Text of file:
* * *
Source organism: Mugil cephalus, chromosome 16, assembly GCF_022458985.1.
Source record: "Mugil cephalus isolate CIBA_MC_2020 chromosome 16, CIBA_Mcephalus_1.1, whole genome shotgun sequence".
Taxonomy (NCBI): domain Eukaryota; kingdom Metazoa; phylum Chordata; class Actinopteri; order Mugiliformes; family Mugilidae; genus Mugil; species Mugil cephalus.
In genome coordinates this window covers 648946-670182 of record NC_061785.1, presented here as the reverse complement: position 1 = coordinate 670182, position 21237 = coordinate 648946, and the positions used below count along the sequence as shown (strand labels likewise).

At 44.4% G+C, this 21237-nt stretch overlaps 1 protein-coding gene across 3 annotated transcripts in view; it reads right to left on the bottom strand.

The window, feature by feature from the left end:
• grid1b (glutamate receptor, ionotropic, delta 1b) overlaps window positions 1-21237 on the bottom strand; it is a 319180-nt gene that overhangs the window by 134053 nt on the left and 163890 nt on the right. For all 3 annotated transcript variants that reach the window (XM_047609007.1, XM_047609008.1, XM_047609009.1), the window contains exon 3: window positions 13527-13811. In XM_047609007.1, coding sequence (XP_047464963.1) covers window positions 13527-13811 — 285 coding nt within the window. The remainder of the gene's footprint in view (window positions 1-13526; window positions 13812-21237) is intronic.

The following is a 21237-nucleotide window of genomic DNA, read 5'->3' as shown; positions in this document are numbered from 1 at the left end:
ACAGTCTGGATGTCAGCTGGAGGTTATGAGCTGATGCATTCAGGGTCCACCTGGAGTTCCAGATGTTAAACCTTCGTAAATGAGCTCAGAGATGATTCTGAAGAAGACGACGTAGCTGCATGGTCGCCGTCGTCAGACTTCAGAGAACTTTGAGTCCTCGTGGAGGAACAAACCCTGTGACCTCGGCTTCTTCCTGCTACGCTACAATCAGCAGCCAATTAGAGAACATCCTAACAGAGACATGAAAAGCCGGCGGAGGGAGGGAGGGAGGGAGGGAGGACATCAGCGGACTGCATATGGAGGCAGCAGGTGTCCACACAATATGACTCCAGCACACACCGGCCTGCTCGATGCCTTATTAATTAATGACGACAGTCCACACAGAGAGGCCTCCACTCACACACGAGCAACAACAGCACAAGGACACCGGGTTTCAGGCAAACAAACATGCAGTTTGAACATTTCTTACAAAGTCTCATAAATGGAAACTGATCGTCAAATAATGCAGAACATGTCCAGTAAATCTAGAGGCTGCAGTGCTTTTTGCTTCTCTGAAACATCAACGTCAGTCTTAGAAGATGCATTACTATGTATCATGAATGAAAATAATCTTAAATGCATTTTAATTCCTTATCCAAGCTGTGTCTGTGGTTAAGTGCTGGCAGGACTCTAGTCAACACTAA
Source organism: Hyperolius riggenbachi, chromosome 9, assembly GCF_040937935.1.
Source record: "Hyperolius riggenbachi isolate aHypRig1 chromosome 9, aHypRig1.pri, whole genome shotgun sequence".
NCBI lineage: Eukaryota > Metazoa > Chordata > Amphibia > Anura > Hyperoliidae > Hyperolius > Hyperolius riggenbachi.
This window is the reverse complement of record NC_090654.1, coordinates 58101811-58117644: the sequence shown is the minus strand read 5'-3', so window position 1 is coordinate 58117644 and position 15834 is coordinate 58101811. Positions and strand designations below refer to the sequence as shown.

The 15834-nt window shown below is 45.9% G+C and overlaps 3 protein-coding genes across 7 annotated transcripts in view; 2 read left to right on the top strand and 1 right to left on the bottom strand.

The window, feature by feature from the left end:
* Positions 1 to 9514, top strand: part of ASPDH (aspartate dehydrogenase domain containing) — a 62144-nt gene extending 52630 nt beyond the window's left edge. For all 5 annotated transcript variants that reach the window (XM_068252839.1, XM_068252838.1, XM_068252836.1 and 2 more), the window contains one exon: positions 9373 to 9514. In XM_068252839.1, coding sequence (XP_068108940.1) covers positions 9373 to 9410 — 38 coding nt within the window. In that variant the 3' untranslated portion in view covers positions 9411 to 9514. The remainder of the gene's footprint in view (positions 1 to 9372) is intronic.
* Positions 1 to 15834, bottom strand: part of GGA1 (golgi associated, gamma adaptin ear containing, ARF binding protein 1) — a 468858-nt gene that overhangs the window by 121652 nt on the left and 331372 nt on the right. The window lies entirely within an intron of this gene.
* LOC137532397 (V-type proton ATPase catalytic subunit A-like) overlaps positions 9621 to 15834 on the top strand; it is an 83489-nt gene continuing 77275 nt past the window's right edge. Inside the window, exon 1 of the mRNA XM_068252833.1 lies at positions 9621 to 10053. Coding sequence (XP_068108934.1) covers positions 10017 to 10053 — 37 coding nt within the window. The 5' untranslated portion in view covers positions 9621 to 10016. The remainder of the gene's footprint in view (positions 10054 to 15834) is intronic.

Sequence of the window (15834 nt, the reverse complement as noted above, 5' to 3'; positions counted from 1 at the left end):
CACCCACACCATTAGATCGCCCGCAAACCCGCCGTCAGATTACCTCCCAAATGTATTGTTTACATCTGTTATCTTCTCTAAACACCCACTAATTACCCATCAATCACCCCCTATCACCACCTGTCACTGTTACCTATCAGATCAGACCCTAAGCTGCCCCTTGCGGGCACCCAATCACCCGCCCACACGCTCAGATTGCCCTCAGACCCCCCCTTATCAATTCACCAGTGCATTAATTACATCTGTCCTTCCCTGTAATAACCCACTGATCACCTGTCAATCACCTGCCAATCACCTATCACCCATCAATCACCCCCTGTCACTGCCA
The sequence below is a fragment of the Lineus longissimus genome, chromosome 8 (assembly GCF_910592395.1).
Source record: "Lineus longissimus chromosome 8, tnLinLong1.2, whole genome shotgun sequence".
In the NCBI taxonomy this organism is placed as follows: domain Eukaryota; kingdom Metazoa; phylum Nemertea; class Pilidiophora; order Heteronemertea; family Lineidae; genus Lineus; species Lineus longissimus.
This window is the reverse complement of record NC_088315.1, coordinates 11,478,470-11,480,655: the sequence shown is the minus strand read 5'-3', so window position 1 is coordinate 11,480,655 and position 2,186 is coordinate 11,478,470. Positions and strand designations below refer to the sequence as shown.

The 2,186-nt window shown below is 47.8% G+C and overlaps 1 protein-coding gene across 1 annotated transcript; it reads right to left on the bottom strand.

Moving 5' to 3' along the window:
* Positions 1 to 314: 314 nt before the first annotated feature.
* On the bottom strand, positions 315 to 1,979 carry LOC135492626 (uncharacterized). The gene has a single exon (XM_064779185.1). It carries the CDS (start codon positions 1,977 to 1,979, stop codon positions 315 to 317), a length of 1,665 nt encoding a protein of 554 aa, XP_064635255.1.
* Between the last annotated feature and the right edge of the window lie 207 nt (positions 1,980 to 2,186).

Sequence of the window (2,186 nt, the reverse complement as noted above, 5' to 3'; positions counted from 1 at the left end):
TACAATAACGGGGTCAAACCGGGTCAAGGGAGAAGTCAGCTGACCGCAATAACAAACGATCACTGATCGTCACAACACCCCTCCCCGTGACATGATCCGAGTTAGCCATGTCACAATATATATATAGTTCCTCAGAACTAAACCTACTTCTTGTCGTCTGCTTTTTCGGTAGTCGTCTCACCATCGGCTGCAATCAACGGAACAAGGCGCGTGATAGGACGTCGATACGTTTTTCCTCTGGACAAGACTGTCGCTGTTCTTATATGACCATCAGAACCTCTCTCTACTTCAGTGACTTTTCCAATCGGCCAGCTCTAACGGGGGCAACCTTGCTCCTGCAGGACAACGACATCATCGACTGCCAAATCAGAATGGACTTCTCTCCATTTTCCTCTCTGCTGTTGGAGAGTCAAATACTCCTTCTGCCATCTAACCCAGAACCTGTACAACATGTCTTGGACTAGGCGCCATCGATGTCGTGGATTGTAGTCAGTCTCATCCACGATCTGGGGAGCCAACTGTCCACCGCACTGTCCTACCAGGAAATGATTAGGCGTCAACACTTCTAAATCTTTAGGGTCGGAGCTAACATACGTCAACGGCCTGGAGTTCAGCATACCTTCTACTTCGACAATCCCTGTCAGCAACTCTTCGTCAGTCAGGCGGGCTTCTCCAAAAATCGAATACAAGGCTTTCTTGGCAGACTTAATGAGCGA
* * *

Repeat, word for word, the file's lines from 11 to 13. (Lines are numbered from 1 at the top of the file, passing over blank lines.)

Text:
Source record: "Hyperolius riggenbachi isolate aHypRig1 chromosome 9, aHypRig1.pri, whole genome shotgun sequence".
NCBI lineage: Eukaryota > Metazoa > Chordata > Amphibia > Anura > Hyperoliidae > Hyperolius > Hyperolius riggenbachi.
This window is the reverse complement of record NC_090654.1, coordinates 58101811-58117644: the sequence shown is the minus strand read 5'-3', so window position 1 is coordinate 58117644 and position 15834 is coordinate 58101811. Positions and strand designations below refer to the sequence as shown.